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Foraging chestnuts, walnuts and hazelnuts adds extra carbohydrates and good oils.
Protein is the problem for backyard growing. Beans are the solution. Humans have been cultivating beans in the Americas for 6000-8000 years. Peas and broad beans were originally cultivated in Asia.
Beans are easy to grow, easy to store, filling and protein enriched, so it is not surprising that an early human traveller would ask for some seeds to take home after eating a delicious and satisfying meal of unfamiliar beans in a foreign land. So beans have spread throughout the world and most cultures have a classic bean dish, for example baked beans in the US, feijoada in Brazil, cassoulet in France, Irio in Kenya.
If you have only eaten dried beans from a supermarket, which have been stored for possibly years, or canned kidney beans, the flavour of home grown beans is a revelation. I grew some lovely small caramel coloured beans with brown speckles that I have not found a name for but they have been grown in my family for many years, so I would call them an heirloom variety (other people inherit silver cutlery and mahogany furniture, I inherit beans). When they are cooked their flavour and texture is creamy and delicious. They taste so much better than you would expect beans to taste, and are too good to be buried in a strong flavoured sauce.
Another really nice bean I have grown is a white runner bean, which is a prolific producer of prize winning long pods, and huge white beans. I cook them with chorizo sausages and tomatoes and they are just so rich and buttery. The plant has the added bonus of being perennial, and will just pop up again when conditions are ready for it.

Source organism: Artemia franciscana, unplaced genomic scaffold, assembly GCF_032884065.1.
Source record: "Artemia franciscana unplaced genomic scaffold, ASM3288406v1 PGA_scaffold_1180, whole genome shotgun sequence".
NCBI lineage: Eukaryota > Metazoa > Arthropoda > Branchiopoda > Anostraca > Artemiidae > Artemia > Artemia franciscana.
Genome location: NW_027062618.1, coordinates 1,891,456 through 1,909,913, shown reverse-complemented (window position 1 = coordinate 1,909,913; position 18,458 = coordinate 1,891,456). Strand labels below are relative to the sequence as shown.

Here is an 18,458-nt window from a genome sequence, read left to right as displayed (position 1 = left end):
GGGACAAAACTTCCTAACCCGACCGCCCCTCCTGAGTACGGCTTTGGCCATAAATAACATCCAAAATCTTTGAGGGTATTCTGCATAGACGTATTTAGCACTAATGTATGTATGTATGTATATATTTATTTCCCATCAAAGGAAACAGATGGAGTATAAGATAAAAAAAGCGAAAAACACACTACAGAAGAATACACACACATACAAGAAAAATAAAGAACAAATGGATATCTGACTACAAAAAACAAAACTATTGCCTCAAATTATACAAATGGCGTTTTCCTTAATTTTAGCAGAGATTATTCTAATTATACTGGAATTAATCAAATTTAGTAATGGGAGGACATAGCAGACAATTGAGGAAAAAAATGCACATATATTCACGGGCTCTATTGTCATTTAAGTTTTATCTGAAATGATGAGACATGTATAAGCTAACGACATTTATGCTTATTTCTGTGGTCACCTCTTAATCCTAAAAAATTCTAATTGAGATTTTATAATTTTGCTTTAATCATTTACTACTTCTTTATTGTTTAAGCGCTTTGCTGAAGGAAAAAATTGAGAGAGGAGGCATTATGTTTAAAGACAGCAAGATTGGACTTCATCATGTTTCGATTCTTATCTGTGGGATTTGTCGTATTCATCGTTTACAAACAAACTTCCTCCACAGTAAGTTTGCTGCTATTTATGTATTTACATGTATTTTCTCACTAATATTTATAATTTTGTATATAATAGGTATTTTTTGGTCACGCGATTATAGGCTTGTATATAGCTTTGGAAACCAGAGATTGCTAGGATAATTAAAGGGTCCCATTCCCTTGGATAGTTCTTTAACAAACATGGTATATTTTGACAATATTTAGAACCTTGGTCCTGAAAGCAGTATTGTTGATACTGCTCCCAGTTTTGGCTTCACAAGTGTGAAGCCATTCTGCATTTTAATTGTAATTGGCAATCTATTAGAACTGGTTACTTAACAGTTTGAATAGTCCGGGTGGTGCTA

Growing these beans and enjoying eating them so much got me wondering what else was out there, so I have been hunting out special varieties of beans bred specifically for their dried seeds, rather than their green pods.
I’ve planted a rainbow of bean varieties already this season, mostly sourced from the Koanga Institute, but I got them in the ground too early and they were mostly frosted. It was a bit of a disaster. I am waiting now until I can be sure there will be no more frosts before planting another batch of seeds (climate change is making this much harder to judge).
Subsistence farmers always kept back two years worth of seed if they could, as insurance against crop failure. I can see the point of this now, especially when I am growing rare heritage varieties.
I like growing runner beans and pole beans because they take up little space on the ground but can produce masses of pods in a couple of metres of height supported by bamboo tepees. I leave the plants to dry out where they are at the end of the season, then pull off all the bean pods and shell out the beans. You have to be absolutely sure the beans are dry before storing them in an airtight jar.
Always keep enough to grow next season and plenty extra, because anything can happen, and usually does.
Beans being beans, they are famous for always having the last word ... flatulence. But don’t let a little gas put you off.
- Hilary Rowley is a frugal, foraging foodie from Waitati. Each week in this column, one of a panel of writers addresses issues of sustainability.